I have a question concerning how exactly debasement works in terms of coins becoming reduced in value. I am aware that debasement is when the amount of a precious metal in a coin is reduced, the value of the coin goes down.

But my question about this is, how exactly is this degree of value change qualified, and how is it understood by the people, especially in regards to more ancient cultures such as Rome or even just medieval and rennisance periods. As I do not see how they would so easily ascertain the amount of change in the metal content, and come to a relative agreement upon the difference in value implied by this change.

Such as, how do they determine the difference in value between a coin of 80% gold and 20% silver at 5.2 grams; and one of 20% gold 50% silver and 30% copper at 3.65 grams. This seems way too difficult to calculate, especially for less educated people.

Would one just look at the weight of each metal within the coin and the value per mass unit, so 4.16g gold and 1.04g silver; versus 0.73g gold, 1.825g silver, and 1.095g copper? Where you take the value per gram of each and then add it together to find how it changes? Because, again, that seems like it is too complicated and requires knowing the exact alloy. Which is the origin of my confusion.

In Short

So, can someone please explain to me how exactly debasement leads to a change in the value of coinage as used by the people? And upon what factors are these changes precisely quantified? This is a general question about inflation as well, just how do people just come to an agreement upon how a currency is changing in value.

I apologize if this question is a bother.


1 Answer 1

  1. People could discover debasement by weighting the coin. In fact, for example, in Roman empire at the mint the the coins were minted by having a target weight and debasement was done by decrees that changed the weights of coins (Florijn 2012).

    Perhaps average person would not be able to know how to properly weight coins, but merchants and money lenders routinely weighted coins. During metalic standards the exchange rate was basically based around weight of the coins and relative price of metals. Hence there would be large amount of people who would be able to discover this independently. Consequently, it would be very hard to keep this secret. Even, if only 1% of Rome's population in 1st century knew how to weigh coins we are talking about 10000 people, since Rome's population was about a million at that time (Morris 2013). It is impossible to keep things secret from population if there are at least few dozen or hundred of people who can independently verify the weight of coins.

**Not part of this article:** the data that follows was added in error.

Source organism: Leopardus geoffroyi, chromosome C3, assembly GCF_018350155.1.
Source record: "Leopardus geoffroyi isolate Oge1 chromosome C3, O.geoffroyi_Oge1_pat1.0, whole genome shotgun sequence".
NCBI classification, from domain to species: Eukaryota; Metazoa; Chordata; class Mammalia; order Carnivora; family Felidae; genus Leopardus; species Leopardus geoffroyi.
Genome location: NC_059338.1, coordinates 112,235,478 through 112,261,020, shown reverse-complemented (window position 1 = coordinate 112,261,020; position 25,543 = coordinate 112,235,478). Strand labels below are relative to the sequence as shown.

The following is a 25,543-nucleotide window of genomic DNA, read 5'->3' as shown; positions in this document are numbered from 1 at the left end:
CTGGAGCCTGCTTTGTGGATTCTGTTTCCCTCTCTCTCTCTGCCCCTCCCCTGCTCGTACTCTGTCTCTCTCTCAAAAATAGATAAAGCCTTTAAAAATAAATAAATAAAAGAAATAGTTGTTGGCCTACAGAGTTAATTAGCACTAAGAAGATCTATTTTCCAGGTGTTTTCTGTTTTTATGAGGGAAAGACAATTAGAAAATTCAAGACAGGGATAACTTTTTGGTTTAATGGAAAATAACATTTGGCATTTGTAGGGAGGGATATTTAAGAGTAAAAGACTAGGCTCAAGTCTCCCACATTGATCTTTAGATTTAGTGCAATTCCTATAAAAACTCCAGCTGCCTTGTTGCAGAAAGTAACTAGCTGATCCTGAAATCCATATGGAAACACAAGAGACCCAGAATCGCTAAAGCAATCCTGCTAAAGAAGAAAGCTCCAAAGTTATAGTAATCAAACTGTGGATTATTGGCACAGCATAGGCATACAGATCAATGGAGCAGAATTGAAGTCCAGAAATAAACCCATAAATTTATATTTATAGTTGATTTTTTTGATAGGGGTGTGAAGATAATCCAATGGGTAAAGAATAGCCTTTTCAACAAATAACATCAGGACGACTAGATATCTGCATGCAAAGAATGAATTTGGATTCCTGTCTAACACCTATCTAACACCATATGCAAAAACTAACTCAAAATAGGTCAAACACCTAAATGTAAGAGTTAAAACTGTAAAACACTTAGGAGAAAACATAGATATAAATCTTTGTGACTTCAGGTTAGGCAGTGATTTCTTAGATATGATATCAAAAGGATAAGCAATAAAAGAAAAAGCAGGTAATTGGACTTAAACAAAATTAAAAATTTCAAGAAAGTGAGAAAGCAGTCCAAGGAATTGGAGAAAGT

2. Strictly speaking measurement is not necessary to change the value of the currency. When the currency was debased it was not just to reduce the portion of the metal for the sake of doing it but so that there is more metal to mint more coins. As money supply increases value of money drops, because value of money is, among other factors, inversely related to supply of money (Mankiw Macroeconomics pp 87). As people and government spend the newly minted money store owners observe increased demand and since productive capacity of country is not improved, with the same supply, market can only clear with higher prices.

    Ultimately every price in an economy is relative. When prices of all other goods increase then the value of numéraire good (in this case metallic money) drops.

  • $\begingroup$ Thank you for your answer, but I will note you mispoke at one point " because value of money is, among other factors, inversely related to value of money". it should be inversely related to the supply of money, right? $\endgroup$ Commented Dec 11, 2023 at 14:46
  • $\begingroup$ @DanceroftheStars yes you are right I will correct it $\endgroup$
    – 1muflon1
    Commented Dec 11, 2023 at 15:06

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